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How can acute kidney failure be treated?

Q: My 53 years old father is suffering from acute renal failure because of a problem in his liver. He is having jaundice for the last month and later falciparium malaria was detected when he was hospitalised last month. His bilirubin level fluctuates between 30-50 mg/dl; presently it is 33 mg/dl which was 45 mg/dl last month. His TLC counts have also reduced from 28000/ml to 12000/ml and creatinine level fluctuates between 3 and 8 mg/dl and blood urea fluctuates between 120 and 200 mg/dl He is on dialysis every alternate day for the past 2 weeks, and his urine output is 1400-1800 ml per day. He does not have any past history of blood pressure, diabetes or any other disease. The doctor told us that if his bilirubin comes down, the kidney function would improve automatically. How long will it take for him to be all right? How can bilirubin levels be controlled? Is it true that when bilirubin falls, creatinine and urea levels automatically fall, and kidney function improves? For how long does he need dialysis support? He was given Falcigo injection for malaria and Lactihep for loose motions. Please advise.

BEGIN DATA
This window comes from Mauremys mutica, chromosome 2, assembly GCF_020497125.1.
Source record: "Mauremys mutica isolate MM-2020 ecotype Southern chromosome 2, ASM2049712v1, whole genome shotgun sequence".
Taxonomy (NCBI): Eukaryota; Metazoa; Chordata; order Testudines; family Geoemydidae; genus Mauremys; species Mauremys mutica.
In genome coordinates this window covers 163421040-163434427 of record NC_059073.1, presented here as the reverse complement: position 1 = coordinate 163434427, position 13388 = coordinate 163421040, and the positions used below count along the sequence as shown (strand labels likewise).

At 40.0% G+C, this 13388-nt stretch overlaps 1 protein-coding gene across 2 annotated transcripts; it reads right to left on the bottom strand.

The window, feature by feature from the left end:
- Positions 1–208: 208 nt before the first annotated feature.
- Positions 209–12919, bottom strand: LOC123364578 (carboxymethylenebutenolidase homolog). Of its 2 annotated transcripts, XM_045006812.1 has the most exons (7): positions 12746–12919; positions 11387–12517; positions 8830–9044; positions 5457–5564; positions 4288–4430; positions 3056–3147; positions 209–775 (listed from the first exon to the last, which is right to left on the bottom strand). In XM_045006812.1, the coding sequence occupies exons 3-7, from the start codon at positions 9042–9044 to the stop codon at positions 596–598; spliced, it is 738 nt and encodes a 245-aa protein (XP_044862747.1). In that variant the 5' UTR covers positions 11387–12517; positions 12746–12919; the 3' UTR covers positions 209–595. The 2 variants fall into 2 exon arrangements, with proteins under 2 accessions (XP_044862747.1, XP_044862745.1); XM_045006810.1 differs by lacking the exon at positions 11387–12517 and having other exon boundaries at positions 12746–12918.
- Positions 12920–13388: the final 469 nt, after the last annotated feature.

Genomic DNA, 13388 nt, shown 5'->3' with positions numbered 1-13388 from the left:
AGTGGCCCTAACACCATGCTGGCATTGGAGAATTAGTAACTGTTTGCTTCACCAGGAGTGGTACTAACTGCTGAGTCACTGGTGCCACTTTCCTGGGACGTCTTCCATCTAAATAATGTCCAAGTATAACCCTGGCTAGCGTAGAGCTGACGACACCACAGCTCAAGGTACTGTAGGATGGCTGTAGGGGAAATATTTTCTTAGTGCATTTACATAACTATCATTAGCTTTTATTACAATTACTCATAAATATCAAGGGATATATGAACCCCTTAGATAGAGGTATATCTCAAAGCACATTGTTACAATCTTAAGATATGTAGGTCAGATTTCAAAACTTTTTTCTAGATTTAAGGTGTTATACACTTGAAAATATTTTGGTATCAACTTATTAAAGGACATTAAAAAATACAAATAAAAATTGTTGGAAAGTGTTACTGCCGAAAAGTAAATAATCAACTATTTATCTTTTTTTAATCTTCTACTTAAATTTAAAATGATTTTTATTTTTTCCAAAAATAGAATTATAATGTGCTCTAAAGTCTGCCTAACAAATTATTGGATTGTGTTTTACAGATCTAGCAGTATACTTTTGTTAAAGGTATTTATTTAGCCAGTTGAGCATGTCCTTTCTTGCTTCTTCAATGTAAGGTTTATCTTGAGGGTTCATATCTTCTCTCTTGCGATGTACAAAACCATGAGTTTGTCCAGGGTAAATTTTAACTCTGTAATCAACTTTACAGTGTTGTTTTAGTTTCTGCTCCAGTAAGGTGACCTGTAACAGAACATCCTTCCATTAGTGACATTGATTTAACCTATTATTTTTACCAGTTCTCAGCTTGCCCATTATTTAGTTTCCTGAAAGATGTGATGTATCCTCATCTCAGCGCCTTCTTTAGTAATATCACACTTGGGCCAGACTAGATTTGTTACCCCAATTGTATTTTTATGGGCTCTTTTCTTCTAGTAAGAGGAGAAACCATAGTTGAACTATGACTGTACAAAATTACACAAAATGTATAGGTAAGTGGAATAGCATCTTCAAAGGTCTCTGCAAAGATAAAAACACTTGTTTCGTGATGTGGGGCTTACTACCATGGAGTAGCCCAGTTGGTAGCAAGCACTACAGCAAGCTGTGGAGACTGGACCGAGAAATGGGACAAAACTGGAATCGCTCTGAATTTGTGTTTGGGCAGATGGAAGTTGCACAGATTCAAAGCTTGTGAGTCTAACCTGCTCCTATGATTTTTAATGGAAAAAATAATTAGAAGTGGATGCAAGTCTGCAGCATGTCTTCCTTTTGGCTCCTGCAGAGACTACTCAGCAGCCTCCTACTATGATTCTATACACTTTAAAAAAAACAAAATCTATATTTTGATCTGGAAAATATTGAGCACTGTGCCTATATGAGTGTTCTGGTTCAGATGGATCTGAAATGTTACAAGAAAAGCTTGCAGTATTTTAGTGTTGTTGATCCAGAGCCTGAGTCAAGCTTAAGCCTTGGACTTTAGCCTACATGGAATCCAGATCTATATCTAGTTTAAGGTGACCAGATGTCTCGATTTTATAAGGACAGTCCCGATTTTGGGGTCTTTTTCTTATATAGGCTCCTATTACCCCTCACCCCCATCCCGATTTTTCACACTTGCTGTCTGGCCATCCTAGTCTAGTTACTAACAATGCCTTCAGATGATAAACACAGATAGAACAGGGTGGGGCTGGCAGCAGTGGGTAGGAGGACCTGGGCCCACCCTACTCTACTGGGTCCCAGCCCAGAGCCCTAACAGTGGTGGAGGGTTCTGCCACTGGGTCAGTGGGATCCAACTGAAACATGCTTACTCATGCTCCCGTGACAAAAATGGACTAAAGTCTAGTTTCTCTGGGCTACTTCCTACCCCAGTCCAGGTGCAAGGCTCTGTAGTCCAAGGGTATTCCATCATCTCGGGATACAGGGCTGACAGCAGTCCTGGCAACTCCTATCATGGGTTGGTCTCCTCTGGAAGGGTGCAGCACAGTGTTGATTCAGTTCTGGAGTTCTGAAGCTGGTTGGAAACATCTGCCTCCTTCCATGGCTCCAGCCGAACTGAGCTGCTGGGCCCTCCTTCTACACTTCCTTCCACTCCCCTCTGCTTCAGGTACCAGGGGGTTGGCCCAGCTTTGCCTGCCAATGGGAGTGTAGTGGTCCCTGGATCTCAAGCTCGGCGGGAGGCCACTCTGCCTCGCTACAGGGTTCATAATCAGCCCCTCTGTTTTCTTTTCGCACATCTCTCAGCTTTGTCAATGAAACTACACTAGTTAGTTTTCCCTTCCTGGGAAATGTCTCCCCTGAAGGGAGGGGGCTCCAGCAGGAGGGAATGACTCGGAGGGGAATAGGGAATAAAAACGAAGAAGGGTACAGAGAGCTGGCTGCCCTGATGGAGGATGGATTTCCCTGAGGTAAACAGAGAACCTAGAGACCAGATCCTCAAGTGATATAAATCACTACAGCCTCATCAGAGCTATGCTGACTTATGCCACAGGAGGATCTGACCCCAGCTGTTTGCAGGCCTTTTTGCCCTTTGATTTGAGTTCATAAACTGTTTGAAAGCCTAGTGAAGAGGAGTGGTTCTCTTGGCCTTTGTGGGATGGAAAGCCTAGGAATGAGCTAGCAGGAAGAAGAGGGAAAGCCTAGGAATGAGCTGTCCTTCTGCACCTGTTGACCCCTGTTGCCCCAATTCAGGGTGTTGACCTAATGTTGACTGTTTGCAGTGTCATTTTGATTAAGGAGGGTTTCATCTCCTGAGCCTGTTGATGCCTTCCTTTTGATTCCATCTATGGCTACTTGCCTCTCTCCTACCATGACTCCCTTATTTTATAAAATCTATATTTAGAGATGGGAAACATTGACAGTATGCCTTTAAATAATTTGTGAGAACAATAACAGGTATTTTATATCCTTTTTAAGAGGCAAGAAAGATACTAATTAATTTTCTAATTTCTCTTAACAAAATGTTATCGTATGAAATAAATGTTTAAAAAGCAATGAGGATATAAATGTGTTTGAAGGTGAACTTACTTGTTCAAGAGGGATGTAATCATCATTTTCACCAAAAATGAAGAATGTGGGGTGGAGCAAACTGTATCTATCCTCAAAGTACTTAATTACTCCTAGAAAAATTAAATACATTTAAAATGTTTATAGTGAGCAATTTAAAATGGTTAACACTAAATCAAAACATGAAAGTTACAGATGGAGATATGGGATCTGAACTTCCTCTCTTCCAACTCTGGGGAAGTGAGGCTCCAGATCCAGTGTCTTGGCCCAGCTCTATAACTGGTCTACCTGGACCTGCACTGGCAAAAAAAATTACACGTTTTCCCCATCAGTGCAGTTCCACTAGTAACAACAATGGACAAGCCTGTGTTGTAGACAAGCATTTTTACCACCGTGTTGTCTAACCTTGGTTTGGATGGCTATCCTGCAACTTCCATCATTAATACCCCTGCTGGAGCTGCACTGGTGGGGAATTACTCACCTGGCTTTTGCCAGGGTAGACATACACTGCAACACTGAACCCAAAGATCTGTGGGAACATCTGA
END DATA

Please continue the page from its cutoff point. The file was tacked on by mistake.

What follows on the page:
A:Acute kidney failure in the setting of malaria is usually a consequence of massive tissue break down products overwhelming the kidney filters and clogging them up. Bilirubin is sort of a surrogate marker of tissue breakdown products and can indirectly be correlated with toxin burden the kidneys are exposed to. Usually, it carries somewhat favourable prognosis if kidney function prior to this acute episode was normal. As body recovers and malaria is cured, the kidneys slowly resume the function. Again, part of this depends what was the kidney function prior to this episode, age and severity of malaria.


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